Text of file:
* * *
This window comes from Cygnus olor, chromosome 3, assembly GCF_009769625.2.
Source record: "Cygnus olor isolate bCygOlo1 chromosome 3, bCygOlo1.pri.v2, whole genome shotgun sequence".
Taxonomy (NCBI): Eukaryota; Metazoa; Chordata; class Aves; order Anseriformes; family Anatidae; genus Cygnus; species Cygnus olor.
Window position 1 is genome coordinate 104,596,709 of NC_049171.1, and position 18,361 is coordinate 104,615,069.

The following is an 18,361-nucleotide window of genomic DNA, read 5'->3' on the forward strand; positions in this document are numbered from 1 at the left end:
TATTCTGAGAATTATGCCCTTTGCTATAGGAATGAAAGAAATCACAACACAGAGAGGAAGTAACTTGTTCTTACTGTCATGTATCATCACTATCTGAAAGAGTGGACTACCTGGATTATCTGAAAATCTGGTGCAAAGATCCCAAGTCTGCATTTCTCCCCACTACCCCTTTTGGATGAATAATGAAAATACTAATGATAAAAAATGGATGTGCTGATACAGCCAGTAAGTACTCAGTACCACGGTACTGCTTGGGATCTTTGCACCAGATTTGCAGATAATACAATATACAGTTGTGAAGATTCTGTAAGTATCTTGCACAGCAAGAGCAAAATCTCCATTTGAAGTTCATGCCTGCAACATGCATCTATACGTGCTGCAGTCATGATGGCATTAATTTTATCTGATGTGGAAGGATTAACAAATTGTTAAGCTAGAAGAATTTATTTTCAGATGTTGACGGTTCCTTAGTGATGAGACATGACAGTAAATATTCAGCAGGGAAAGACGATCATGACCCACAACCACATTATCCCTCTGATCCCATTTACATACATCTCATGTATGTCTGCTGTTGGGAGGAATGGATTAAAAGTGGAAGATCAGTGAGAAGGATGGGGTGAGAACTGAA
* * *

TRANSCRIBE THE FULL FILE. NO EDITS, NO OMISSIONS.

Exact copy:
This window comes from Cygnus olor, chromosome 3, assembly GCF_009769625.2.
Source record: "Cygnus olor isolate bCygOlo1 chromosome 3, bCygOlo1.pri.v2, whole genome shotgun sequence".
Taxonomy (NCBI): Eukaryota; Metazoa; Chordata; class Aves; order Anseriformes; family Anatidae; genus Cygnus; species Cygnus olor.
Window position 1 is genome coordinate 104,596,709 of NC_049171.1, and position 18,361 is coordinate 104,615,069.

The following is an 18,361-nucleotide window of genomic DNA, read 5'->3' on the forward strand; positions in this document are numbered from 1 at the left end:
TATTCTGAGAATTATGCCCTTTGCTATAGGAATGAAAGAAATCACAACACAGAGAGGAAGTAACTTGTTCTTACTGTCATGTATCATCACTATCTGAAAGAGTGGACTACCTGGATTATCTGAAAATCTGGTGCAAAGATCCCAAGTCTGCATTTCTCCCCACTACCCCTTTTGGATGAATAATGAAAATACTAATGATAAAAAATGGATGTGCTGATACAGCCAGTAAGTACTCAGTACCACGGTACTGCTTGGGATCTTTGCACCAGATTTGCAGATAATACAATATACAGTTGTGAAGATTCTGTAAGTATCTTGCACAGCAAGAGCAAAATCTCCATTTGAAGTTCATGCCTGCAACATGCATCTATACGTGCTGCAGTCATGATGGCATTAATTTTATCTGATGTGGAAGGATTAACAAATTGTTAAGCTAGAAGAATTTATTTTCAGATGTTGACGGTTCCTTAGTGATGAGACATGACAGTAAATATTCAGCAGGGAAAGACGATCATGACCCACAACCACATTATCCCTCTGATCCCATTTACATACATCTCATGTATGTCTGCTGTTGGGAGGAATGGATTAAAAGTGGAAGATCAGTGAGAAGGATGGGGTGAGAACTGAA